Getting rid of employees has its costs though. Training new staff, learning curves, head hunter fees, relocation package expenses, unemployment insurance, etc - as well as the intangibles like a blow to moral, and potential decrease in productivity when people see their coworkers leave.

on Nov 20, 2012

Frogboy





Money is a tool to consume things or to invest in new things. One isn't "better" than the other. They're simply different. I'll bring that back up in a second:



The market forces a balance between consumption and investment whether we like it or not.  However, the government taking investment capital and forcing it to be used as consumption is a zero-sum game. It not only doesn't create wealth but actually results in making us all poorer.

If you believe that it is a good idea for the government to take investment capital and give it to someone else to consume you then have to accept that it is a good idea for the government to break the windows of businesses in order to create a demand in glass making and window repair.  No one gets wealthier in that scenario. Society, as a whole, ends up poorer.



No. This is not why we have a weak economy. The biggest reason we have a weak economy is uncertainty.  People don't like to invest unless they can calculate the return on that investment.  Should I invest in bonds? Should I invest in mutual funds? Should I invest in start-ups? I don't know.  

Uncertainty keeps capital sidelined.  We would have been better off if the Bush tax cuts had simply expired and been done with it. But we keep dragging our feet on a decision which keeps capital sidelined.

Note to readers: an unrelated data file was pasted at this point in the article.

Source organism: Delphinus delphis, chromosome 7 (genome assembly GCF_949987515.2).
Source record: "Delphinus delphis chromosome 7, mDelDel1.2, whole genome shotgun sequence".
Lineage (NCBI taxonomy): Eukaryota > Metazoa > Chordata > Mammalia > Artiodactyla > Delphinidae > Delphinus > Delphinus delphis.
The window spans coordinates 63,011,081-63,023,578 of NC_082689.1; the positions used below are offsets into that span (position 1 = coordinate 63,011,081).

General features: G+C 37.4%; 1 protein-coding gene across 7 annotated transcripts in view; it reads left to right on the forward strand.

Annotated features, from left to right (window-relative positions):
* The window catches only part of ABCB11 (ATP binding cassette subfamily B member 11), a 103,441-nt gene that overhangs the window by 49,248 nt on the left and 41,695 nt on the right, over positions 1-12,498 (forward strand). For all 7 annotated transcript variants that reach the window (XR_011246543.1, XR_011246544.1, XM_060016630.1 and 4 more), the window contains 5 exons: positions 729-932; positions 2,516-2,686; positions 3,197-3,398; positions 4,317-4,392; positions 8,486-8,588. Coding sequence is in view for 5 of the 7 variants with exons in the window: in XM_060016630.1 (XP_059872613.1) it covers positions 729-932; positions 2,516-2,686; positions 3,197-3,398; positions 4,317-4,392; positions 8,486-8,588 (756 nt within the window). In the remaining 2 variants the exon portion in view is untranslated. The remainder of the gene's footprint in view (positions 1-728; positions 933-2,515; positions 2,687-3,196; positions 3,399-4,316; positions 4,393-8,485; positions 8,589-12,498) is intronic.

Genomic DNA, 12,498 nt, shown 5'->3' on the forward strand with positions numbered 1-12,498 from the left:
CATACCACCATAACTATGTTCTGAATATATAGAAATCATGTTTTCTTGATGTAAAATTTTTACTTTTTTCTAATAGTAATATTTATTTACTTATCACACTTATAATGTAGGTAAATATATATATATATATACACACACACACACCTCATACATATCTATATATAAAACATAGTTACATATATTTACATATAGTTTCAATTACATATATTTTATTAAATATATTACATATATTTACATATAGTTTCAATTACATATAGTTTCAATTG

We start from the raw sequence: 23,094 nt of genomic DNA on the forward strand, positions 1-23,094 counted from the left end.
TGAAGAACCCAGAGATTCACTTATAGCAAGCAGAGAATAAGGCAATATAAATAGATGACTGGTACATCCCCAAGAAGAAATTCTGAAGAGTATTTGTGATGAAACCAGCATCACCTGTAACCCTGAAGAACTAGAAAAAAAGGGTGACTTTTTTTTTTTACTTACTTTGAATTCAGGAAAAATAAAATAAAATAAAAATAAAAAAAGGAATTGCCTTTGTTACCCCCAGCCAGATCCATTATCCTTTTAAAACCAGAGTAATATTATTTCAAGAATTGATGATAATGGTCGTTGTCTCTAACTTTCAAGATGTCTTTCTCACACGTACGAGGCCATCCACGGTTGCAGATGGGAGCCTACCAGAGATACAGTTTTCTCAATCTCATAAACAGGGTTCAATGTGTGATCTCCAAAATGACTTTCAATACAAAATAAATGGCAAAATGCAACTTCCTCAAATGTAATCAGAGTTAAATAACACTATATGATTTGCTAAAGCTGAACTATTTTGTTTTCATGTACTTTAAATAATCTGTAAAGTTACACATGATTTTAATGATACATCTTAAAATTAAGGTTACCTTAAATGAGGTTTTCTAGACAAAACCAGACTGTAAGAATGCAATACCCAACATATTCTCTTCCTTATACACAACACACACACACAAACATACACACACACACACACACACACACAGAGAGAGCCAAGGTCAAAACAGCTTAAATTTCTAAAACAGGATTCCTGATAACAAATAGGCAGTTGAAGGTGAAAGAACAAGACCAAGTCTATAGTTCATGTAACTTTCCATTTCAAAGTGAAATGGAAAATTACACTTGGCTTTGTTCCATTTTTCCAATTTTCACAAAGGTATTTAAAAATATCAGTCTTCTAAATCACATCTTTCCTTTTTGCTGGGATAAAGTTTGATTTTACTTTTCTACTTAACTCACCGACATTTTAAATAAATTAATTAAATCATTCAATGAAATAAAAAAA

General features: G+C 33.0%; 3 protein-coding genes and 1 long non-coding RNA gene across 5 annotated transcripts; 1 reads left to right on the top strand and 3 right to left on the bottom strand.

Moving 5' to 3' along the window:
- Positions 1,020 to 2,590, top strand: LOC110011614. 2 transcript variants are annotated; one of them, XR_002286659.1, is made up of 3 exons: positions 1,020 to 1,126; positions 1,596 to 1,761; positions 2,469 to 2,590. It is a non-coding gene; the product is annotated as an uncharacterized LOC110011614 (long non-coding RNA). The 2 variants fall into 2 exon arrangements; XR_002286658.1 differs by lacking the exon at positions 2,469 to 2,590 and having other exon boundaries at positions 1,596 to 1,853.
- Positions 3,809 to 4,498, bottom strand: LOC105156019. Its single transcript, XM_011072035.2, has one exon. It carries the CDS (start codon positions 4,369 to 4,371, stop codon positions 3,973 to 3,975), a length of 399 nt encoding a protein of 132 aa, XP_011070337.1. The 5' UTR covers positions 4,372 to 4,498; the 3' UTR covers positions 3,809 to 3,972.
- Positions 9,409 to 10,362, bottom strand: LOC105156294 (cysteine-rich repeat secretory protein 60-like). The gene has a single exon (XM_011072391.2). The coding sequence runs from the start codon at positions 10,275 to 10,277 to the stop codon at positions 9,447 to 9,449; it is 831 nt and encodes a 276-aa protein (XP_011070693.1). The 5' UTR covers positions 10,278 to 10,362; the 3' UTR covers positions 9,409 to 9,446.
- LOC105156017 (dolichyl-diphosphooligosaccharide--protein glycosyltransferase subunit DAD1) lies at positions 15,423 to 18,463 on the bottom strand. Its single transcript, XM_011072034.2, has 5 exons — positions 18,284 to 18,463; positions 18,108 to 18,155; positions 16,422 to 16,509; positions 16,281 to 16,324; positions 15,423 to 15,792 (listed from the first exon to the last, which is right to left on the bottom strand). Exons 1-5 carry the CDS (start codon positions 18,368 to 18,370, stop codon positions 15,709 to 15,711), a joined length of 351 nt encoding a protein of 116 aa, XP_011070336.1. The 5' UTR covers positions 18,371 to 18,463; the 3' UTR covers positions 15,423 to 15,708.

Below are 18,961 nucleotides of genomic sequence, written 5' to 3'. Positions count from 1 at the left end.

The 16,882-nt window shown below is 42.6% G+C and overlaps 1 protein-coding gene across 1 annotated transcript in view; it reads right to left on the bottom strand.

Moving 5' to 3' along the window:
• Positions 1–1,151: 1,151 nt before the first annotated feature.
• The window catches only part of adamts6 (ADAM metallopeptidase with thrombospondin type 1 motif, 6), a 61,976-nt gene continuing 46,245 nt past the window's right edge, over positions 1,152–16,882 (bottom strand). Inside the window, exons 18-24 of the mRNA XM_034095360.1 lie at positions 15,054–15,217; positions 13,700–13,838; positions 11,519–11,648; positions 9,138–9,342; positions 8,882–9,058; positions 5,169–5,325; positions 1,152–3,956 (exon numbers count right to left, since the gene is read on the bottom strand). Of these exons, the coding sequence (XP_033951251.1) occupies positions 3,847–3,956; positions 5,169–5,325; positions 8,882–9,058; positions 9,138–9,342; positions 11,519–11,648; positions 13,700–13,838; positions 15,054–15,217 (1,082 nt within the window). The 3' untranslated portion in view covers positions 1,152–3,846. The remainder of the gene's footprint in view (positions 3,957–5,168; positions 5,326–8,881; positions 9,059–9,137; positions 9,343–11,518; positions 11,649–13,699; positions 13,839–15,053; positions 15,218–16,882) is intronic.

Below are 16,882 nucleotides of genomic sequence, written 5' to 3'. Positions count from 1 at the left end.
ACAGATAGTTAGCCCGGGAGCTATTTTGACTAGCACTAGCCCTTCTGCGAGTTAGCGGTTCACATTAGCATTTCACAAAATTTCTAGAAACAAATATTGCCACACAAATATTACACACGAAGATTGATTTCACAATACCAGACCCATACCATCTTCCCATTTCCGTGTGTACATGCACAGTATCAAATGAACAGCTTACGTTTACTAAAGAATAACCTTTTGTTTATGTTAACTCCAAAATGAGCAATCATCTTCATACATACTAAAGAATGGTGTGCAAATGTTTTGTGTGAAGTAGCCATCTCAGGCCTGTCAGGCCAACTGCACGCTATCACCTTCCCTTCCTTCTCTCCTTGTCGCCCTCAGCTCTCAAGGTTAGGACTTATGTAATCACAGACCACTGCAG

I would quibble with your definititon of success.  I don't think rich people are better than poor people.  I think we all make decisions based on what we think will make us happier in the long run.  

My friends who graduated with the same degree as I did but chose the safer route aren't less successful than I am.  I have a lot more money but that is only one measurement of success.  I missed out on my kids growing up. I take a lot of abuse (As you may have noticed) due to fabricated claims by people who want something from me, there's a lot of downsides to the choices I've made.

What I will say, however is that the government forcibly trying to take the property of one person to give to another is wrong. Not just morally but it makes us all poorer.  We tried that path for thousands of years.  We have the life style we have because for the past couple of centuries, we created a system where people were free to do something and enjoy the fruits of their labor without people coming and confiscating their assets by force to give to other favored groups.
 


In my case, it's not that I'm envious of your success, I just feel that successful folks are best off sacrificing some of their short-term success for the ability to have a system that allows them and others to succeed in the long-term.  You can take this too far (see 75% tax idea in France), but we're nowhere close to this point in this country (and much of our problem nationally comes from inefficiencies in some areas like healthcare and an overbloated defense department)

I guess it depends on how poor you want to be. Every cent you take away from investment capital that the market thought was needed to turn into consumption (or vice versa) is a cent that is lost forever.

 

 

 

a) The window-breaking thing would be stupid government policy.  They have a right to be stupid, but I advocate for smarter government policy.  Governments effectively have a right to do anything their citizens won't fight to stop.  I do agree that uncertainty is a negative on growth.  Tying it in to my other theory- I have uncertainty over my job lasting long enough for me to pay off my house, so I keep savings.   If I consumed my savings, that money would be pumped into the economy, and another person would likely be employed, who would then consume more, pumping more money into the economy.